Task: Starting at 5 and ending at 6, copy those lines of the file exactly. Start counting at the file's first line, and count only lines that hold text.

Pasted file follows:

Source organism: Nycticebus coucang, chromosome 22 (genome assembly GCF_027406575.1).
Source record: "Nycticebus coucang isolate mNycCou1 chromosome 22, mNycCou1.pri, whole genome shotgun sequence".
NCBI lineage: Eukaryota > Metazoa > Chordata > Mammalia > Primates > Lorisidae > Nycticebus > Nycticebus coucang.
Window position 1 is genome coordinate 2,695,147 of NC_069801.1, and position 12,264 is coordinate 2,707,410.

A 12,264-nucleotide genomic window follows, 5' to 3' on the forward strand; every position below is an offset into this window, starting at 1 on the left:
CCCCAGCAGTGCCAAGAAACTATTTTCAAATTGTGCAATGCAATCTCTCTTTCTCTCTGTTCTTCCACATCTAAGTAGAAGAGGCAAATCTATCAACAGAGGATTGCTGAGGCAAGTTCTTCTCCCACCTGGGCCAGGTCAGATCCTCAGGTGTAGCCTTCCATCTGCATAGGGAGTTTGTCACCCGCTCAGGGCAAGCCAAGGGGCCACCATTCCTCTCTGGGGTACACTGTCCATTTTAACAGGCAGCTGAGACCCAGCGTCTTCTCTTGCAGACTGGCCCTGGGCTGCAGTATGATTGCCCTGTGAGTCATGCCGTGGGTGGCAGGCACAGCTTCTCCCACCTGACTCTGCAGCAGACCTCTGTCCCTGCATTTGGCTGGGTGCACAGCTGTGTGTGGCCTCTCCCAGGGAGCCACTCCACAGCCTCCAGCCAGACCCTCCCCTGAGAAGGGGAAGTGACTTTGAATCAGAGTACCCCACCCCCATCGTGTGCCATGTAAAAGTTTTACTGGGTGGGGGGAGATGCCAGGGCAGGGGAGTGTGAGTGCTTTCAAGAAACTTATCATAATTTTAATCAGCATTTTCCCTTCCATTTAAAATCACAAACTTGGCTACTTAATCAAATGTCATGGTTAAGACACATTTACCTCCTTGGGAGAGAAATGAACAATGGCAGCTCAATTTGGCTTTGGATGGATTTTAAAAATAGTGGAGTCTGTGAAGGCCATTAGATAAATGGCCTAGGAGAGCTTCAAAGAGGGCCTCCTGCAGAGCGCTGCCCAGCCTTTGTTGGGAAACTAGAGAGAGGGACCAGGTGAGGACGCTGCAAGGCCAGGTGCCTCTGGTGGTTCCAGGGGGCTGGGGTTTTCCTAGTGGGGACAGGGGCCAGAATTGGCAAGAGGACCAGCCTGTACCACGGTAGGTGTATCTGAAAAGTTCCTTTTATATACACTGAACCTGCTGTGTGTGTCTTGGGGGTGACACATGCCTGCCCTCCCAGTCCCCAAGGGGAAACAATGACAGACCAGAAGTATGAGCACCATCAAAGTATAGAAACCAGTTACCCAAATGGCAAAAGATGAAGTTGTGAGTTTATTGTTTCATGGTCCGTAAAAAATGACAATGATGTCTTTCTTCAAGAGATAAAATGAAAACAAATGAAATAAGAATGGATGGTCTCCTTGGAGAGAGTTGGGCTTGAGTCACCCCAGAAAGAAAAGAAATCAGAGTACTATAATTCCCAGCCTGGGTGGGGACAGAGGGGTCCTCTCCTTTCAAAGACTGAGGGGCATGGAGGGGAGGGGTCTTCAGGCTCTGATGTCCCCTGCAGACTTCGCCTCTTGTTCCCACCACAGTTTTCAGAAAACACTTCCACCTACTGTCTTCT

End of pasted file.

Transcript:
A 12,264-nucleotide genomic window follows, 5' to 3' on the forward strand; every position below is an offset into this window, starting at 1 on the left:
CCCCAGCAGTGCCAAGAAACTATTTTCAAATTGTGCAATGCAATCTCTCTTTCTCTCTGTTCTTCCACATCTAAGTAGAAGAGGCAAATCTATCAACAGAGGATTGCTGAGGCAAGTTCTTCTCCCACCTGGGCCAGGTCAGATCCTCAGGTGTAGCCTTCCATCTGCATAGGGAGTTTGTCACCCGCTCAGGGCAAGCCAAGGGGCCACCATTCCTCTCTGGGGTACACTGTCCATTTTAACAGGCAGCTGAGACCCAGCGTCTTCTCTTGCAGACTGGCCCTGGGCTGCAGTATGATTGCCCTGTGAGTCATGCCGTGGGTGGCAGGCACAGCTTCTCCCACCTGACTCTGCAGCAGACCTCTGTCCCTGCATTTGGCTGGGTGCACAGCTGTGTGTGGCCTCTCCCAGGGAGCCACTCCACAGCCTCCAGCCAGACCCTCCCCTGAGAAGGGGAAGTGACTTTGAATCAGAGTACCCCACCCCCATCGTGTGCCATGTAAAAGTTTTACTGGGTGGGGGGAGATGCCAGGGCAGGGGAGTGTGAGTGCTTTCAAGAAACTTATCATAATTTTAATCAGCATTTTCCCTTCCATTTAAAATCACAAACTTGGCTACTTAATCAAATGTCATGGTTAAGACACATTTACCTCCTTGGGAGAGAAATGAACAATGGCAGCTCAATTTGGCTTTGGATGGATTTTAAAAATAGTGGAGTCTGTGAAGGCCATTAGATAAATGGCCTAGGAGAGCTTCAAAGAGGGCCTCCTGCAGAGCGCTGCCCAGCCTTTGTTGGGAAACTAGAGAGAGGGACCAGGTGAGGACGCTGCAAGGCCAGGTGCCTCTGGTGGTTCCAGGGGGCTGGGGTTTTCCTAGTGGGGACAGGGGCCAGAATTGGCAAGAGGACCAGCCTGTACCACGGTAGGTGTATCTGAAAAGTTCCTTTTATATACACTGAACCTGCTGTGTGTGTCTTGGGGGTGACACATGCCTGCCCTCCCAGTCCCCAAGGGGAAACAATGACAGACCAGAAGTATGAGCACCATCAAAGTATAGAAACCAGTTACCCAAATGGCAAAAGATGAAGTTGTGAGTTTATTGTTTCATGGTCCGTAAAAAATGACAATGATGTCTTTCTTCAAGAGATAAAATGAAAACAAATGAAATAAGAATGGATGGTCTCCTTGGAGAGAGTTGGGCTTGAGTCACCCCAGAAAGAAAAGAAATCAGAGTACTATAATTCCCAGCCTGGGTGGGGACAGAGGGGTCCTCTCCTTTCAAAGACTGAGGGGCATGGAGGGGAGGGGTCTTCAGGCTCTGATGTCCCCTGCAGACTTCGCCTCTTGTTCCCACCACAGTTTTCAGAAAACACTTCCACCTACTGTCTTCT